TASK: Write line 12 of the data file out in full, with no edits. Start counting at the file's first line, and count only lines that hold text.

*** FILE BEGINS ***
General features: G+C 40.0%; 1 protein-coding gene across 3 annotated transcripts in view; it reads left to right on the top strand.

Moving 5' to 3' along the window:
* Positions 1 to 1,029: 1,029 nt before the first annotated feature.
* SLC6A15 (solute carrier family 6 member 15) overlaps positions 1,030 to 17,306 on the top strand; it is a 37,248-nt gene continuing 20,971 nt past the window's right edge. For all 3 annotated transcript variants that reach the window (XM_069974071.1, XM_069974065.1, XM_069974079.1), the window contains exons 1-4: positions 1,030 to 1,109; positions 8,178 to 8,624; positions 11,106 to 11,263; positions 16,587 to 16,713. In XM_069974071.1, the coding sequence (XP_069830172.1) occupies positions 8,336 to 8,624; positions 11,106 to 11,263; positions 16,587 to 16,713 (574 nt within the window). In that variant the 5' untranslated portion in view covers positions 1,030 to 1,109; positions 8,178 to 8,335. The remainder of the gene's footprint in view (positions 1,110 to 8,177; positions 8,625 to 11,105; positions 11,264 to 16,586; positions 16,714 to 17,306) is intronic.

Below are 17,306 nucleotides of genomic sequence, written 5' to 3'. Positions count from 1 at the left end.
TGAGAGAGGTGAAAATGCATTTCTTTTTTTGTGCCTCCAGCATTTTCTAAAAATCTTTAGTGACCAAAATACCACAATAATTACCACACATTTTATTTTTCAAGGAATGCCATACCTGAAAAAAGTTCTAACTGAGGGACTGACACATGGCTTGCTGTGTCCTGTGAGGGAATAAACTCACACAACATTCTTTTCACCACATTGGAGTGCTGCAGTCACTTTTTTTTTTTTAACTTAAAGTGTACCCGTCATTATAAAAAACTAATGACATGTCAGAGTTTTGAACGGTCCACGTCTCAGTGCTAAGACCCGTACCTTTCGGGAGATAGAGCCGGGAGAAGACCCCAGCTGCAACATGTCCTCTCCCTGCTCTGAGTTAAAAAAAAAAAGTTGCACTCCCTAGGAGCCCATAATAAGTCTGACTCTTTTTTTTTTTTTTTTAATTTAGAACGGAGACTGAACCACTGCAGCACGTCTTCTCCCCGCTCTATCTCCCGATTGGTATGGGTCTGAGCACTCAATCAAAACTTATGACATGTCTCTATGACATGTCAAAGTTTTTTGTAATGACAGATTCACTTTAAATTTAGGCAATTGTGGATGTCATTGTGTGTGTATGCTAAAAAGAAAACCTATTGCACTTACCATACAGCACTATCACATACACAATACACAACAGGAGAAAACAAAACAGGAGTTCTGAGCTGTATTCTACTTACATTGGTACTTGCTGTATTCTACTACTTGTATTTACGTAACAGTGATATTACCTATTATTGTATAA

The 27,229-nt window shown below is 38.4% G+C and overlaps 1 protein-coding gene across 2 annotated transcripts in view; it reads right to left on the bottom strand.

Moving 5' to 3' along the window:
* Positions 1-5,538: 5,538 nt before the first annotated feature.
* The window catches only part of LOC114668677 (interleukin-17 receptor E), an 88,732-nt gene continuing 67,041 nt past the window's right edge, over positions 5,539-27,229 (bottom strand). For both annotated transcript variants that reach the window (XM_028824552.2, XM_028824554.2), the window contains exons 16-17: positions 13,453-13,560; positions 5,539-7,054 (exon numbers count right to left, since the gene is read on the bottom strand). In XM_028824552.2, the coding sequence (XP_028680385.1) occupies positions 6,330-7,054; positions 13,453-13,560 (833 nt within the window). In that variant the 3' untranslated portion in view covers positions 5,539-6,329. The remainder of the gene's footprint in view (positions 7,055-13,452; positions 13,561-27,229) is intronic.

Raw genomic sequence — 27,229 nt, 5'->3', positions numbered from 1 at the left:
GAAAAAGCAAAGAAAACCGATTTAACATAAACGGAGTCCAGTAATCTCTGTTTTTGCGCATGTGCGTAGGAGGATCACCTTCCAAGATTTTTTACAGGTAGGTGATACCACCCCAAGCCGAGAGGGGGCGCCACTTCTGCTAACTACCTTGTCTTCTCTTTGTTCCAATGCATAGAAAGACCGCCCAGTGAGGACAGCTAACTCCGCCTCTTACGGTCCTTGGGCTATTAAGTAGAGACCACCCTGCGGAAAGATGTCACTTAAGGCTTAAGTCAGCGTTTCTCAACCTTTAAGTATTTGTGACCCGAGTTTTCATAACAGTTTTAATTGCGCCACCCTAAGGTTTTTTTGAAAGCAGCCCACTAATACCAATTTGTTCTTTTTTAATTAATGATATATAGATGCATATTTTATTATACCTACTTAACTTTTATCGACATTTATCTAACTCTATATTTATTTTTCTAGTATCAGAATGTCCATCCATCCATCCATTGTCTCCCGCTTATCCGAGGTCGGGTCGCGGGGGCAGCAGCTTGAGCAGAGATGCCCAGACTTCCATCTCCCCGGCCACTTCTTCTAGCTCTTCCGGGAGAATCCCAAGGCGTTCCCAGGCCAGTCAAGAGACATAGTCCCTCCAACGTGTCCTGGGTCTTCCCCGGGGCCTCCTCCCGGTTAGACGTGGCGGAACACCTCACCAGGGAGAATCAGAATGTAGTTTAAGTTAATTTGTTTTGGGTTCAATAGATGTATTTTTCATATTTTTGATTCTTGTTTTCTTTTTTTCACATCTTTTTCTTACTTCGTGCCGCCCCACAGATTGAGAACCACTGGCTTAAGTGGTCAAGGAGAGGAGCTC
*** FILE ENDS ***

GAAAAAGCAAAGAAAACCGATTTAACATAAACGGAGTCCAGTAATCTCTGTTTTTGCGCATGTGCGTAGGAGGATCACCTTCCAAGATTTTTTACAGGTAGGTGATACCACCCCAAGCCGAGAGGGGGCGCCACTTCTGCTAACTACCTTGTCTTCTCTTTGTTCCAATGCATAGAAAGACCGCCCAGTGAGGACAGCTAACTCCGCCTCTTACGGTCCTTGGGCTATTAAGTAGAGACCACCCTGCGGAAAGATGTCACTTAAGGCTTAAGTCAGCGTTTCTCAACCTTTAAGTATTTGTGACCCGAGTTTTCATAACAGTTTTAATTGCGCCACCCTAAGGTTTTTTTGAAAGCAGCCCACTAATACCAATTTGTTCTTTTTTAATTAATGATATATAGATGCATATTTTATTATACCTACTTAACTTTTATCGACATTTATCTAACTCTATATTTATTTTTCTAGTATCAGAATGTCCATCCATCCATCCATTGTCTCCCGCTTATCCGAGGTCGGGTCGCGGGGGCAGCAGCTTGAGCAGAGATGCCCAGACTTCCATCTCCCCGGCCACTTCTTCTAGCTCTTCCGGGAGAATCCCAAGGCGTTCCCAGGCCAGTCAAGAGACATAGTCCCTCCAACGTGTCCTGGGTCTTCCCCGGGGCCTCCTCCCGGTTAGACGTGGCGGAACACCTCACCAGGGAGAATCAGAATGTAGTTTAAGTTAATTTGTTTTGGGTTCAATAGATGTATTTTTCATATTTTTGATTCTTGTTTTCTTTTTTTCACATCTTTTTCTTACTTCGTGCCGCCCCACAGATTGAGAACCACTGGCTTAAGTGGTCAAGGAGAGGAGCTC